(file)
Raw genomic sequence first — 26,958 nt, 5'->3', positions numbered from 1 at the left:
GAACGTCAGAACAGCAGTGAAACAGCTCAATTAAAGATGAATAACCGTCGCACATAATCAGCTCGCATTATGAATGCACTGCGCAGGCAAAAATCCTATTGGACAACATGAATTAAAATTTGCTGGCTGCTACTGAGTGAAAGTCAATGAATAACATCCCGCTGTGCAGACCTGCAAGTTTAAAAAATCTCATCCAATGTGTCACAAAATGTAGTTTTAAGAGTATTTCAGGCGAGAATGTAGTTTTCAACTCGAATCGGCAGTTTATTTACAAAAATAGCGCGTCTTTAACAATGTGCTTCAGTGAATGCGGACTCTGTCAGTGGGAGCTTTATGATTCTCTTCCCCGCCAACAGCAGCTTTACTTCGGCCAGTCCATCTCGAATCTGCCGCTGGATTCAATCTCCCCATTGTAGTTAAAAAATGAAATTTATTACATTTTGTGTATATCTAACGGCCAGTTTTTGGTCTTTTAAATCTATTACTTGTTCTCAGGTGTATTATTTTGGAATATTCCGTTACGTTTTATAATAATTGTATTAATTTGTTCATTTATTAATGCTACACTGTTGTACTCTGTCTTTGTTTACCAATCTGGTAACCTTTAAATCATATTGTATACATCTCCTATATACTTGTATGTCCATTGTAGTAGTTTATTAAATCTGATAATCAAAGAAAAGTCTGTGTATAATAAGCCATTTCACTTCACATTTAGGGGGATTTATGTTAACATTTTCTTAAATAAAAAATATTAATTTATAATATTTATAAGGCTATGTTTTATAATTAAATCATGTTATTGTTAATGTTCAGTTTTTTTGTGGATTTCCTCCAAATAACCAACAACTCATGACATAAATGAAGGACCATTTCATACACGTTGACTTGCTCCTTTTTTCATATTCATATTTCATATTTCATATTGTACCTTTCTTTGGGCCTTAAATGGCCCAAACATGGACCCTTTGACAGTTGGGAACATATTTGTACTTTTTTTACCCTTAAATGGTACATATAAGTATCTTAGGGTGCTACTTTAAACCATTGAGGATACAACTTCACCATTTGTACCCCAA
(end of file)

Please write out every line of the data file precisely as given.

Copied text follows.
Raw genomic sequence first — 26,958 nt, 5'->3', positions numbered from 1 at the left:
GAACGTCAGAACAGCAGTGAAACAGCTCAATTAAAGATGAATAACCGTCGCACATAATCAGCTCGCATTATGAATGCACTGCGCAGGCAAAAATCCTATTGGACAACATGAATTAAAATTTGCTGGCTGCTACTGAGTGAAAGTCAATGAATAACATCCCGCTGTGCAGACCTGCAAGTTTAAAAAATCTCATCCAATGTGTCACAAAATGTAGTTTTAAGAGTATTTCAGGCGAGAATGTAGTTTTCAACTCGAATCGGCAGTTTATTTACAAAAATAGCGCGTCTTTAACAATGTGCTTCAGTGAATGCGGACTCTGTCAGTGGGAGCTTTATGATTCTCTTCCCCGCCAACAGCAGCTTTACTTCGGCCAGTCCATCTCGAATCTGCCGCTGGATTCAATCTCCCCATTGTAGTTAAAAAATGAAATTTATTACATTTTGTGTATATCTAACGGCCAGTTTTTGGTCTTTTAAATCTATTACTTGTTCTCAGGTGTATTATTTTGGAATATTCCGTTACGTTTTATAATAATTGTATTAATTTGTTCATTTATTAATGCTACACTGTTGTACTCTGTCTTTGTTTACCAATCTGGTAACCTTTAAATCATATTGTATACATCTCCTATATACTTGTATGTCCATTGTAGTAGTTTATTAAATCTGATAATCAAAGAAAAGTCTGTGTATAATAAGCCATTTCACTTCACATTTAGGGGGATTTATGTTAACATTTTCTTAAATAAAAAATATTAATTTATAATATTTATAAGGCTATGTTTTATAATTAAATCATGTTATTGTTAATGTTCAGTTTTTTTGTGGATTTCCTCCAAATAACCAACAACTCATGACATAAATGAAGGACCATTTCATACACGTTGACTTGCTCCTTTTTTCATATTCATATTTCATATTTCATATTGTACCTTTCTTTGGGCCTTAAATGGCCCAAACATGGACCCTTTGACAGTTGGGAACATATTTGTACTTTTTTTACCCTTAAATGGTACATATAAGTATCTTAGGGTGCTACTTTAAACCATTGAGGATACAACTTCACCATTTGTACCCCAA